Monday, April 7, 2014

What Counts: Who You Are or What You Do?

The Dark Knight trilogy is one of my favorite film trilogies. I've always loved Batman, and Christopher Nolan's take was exquisite, as many said. I was particularly struck by the moral, ethical, and spiritual elements, even when they were subtle.

The entire trilogy, especially the second film, is a great exploration of the experience of a dark night of the soul. While I doubt the screenwriters were thinking of this connection, the name connection makes the message all the more powerful.

A while ago, I was given the opportunity to get an e-copy of a compilation of the trilogy scripts along with storyboards (stuff I love to see). It's a great collector's piece for fans of the trilogy who like this sort of behind the scenes material.

No matter how much I read or watch about the trilogy, one element of the first film has always unsettled me. An on-going dialogue between Bruce Wayne and his love interest, Rachel Dawes, in Batman Begins was, "It's not who you are underneath; it's what you do that defines you."

In the context of Wayne's lavish, careless lifestyle (or so it appears), this sort of statement makes sense. But I'm troubled by how much the characters in the film never question the statement. And frankly, it's a very theological one. It's much along the lines of the relative importance of faith and works. It also intersects with psychology, as some therapies focus on personality and character traits while other emphasize behavior.

I've always been inclined to lean more on the side of identity being important. It is one's identity (encompassing personality, character, etc.) that drives actions. In the Dark Knight trilogy, Wayne was able to become an amazing Batman because of who he was inside, not just because he did certain actions. This is my primary criticism against a lot of strict behavioral models of psychology. Just because actions are taken doesn't mean internal change occurs. I guess the question is how important internal change really is. And if it's real and can occur. I believe it can, and Matthew 23:26-28 really resonates here for me.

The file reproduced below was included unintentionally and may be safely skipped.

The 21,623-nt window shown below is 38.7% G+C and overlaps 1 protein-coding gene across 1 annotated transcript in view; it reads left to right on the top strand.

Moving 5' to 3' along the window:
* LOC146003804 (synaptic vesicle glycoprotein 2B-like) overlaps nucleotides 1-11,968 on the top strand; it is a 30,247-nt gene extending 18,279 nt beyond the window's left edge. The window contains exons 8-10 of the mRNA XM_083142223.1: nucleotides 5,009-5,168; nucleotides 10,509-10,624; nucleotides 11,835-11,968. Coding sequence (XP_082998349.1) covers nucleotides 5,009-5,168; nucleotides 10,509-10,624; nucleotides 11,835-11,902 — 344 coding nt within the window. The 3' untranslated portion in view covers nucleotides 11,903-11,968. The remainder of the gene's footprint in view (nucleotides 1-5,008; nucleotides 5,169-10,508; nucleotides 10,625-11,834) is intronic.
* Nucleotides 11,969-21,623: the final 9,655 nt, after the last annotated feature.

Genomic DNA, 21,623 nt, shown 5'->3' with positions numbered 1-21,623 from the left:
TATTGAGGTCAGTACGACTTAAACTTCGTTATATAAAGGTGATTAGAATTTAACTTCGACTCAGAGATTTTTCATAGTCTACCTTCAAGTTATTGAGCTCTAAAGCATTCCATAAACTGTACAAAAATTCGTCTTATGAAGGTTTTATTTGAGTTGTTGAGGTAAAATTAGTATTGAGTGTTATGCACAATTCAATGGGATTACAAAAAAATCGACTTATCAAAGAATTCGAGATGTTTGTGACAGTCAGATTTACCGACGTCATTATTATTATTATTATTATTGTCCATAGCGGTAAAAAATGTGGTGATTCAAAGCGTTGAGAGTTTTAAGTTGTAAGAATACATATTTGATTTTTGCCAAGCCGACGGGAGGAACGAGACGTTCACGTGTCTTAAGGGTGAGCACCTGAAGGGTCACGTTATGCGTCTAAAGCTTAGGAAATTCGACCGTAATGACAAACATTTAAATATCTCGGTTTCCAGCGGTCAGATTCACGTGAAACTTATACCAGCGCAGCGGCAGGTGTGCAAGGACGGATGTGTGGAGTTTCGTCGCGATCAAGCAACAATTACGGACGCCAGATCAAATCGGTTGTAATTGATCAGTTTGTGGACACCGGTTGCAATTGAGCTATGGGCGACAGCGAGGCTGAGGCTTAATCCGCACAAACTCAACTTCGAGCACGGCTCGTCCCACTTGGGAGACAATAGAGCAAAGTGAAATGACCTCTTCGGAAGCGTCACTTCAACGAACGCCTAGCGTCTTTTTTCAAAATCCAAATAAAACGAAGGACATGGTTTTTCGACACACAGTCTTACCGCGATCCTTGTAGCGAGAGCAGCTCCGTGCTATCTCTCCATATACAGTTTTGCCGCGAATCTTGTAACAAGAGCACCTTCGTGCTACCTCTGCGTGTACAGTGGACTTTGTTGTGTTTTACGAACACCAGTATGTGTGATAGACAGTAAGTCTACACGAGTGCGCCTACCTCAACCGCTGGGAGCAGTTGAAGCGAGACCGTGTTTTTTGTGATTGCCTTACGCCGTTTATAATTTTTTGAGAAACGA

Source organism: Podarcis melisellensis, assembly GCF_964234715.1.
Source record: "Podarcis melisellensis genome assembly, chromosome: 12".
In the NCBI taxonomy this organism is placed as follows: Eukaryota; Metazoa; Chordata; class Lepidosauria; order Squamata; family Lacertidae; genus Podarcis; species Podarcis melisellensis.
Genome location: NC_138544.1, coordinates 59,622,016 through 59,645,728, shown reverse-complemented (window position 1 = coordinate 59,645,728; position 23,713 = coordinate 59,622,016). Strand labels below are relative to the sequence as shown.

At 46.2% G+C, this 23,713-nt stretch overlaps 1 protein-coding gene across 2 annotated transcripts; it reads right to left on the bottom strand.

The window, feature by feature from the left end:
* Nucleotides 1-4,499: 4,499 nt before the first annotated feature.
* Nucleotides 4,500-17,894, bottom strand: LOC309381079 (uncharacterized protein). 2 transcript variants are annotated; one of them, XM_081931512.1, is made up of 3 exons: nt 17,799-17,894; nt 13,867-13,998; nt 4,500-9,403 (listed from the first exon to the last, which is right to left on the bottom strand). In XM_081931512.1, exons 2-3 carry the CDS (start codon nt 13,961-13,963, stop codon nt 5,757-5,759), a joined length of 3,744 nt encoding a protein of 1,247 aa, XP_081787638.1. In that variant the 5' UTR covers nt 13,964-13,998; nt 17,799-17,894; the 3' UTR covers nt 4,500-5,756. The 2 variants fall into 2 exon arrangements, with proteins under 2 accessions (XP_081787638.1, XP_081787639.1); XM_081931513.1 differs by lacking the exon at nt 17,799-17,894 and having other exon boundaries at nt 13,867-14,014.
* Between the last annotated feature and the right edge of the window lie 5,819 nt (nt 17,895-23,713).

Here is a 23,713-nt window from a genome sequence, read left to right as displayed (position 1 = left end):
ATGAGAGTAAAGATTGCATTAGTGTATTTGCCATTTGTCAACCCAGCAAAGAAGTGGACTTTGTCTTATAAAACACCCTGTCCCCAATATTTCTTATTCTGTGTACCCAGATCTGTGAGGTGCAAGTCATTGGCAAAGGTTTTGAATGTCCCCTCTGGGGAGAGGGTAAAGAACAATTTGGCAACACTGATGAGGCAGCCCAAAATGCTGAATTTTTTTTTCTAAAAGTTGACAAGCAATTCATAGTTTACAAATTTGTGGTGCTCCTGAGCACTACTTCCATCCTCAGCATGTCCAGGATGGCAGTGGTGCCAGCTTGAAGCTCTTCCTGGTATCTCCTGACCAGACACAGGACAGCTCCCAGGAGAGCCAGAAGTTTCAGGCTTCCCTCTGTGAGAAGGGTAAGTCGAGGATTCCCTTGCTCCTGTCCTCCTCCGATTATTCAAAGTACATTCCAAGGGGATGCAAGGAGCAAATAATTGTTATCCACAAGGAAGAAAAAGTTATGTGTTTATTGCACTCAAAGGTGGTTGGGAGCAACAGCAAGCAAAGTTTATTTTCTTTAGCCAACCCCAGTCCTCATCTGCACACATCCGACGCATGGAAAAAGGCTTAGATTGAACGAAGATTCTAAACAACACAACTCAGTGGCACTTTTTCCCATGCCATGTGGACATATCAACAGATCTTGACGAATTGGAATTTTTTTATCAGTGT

How often do we see people do generous things, but only as long as others know what they do? I think those actions can still be valuable, but I believe there is a different quality to that sort of action and the truly heart-felt behaviors. It's almost a difference between the anonymity of Batman's Bruce Wayne in comparison to the narcissism of Iron Man's Tony Stark (although the latter did do a lot of action for the right reasons).

It's hard to untangle identity from behavior on a surface, almost quantitative level. But qualitatively, there's big difference in behavior based on identity. And who you are underneath really does count.

Disclosure of Material Connection: I received this book free from the publisher. I was not required to write a positive review. The opinions I have expressed are my own. I am disclosing this in accordance with the Federal Trade Commission’s 16 CFR, Part 255: “Guides Concerning the Use of Endorsements and Testimonials in Advertising.”

1 comment:

  1. In the batman trilogy it was always the reverse of the mask normally wear. In the movies the batman mask was who he really was while Bruce was the facade and fake. Usually it's the other way purple presenting what looks good while they are shallow and pithy. Good post! Thank you for you thoughts.



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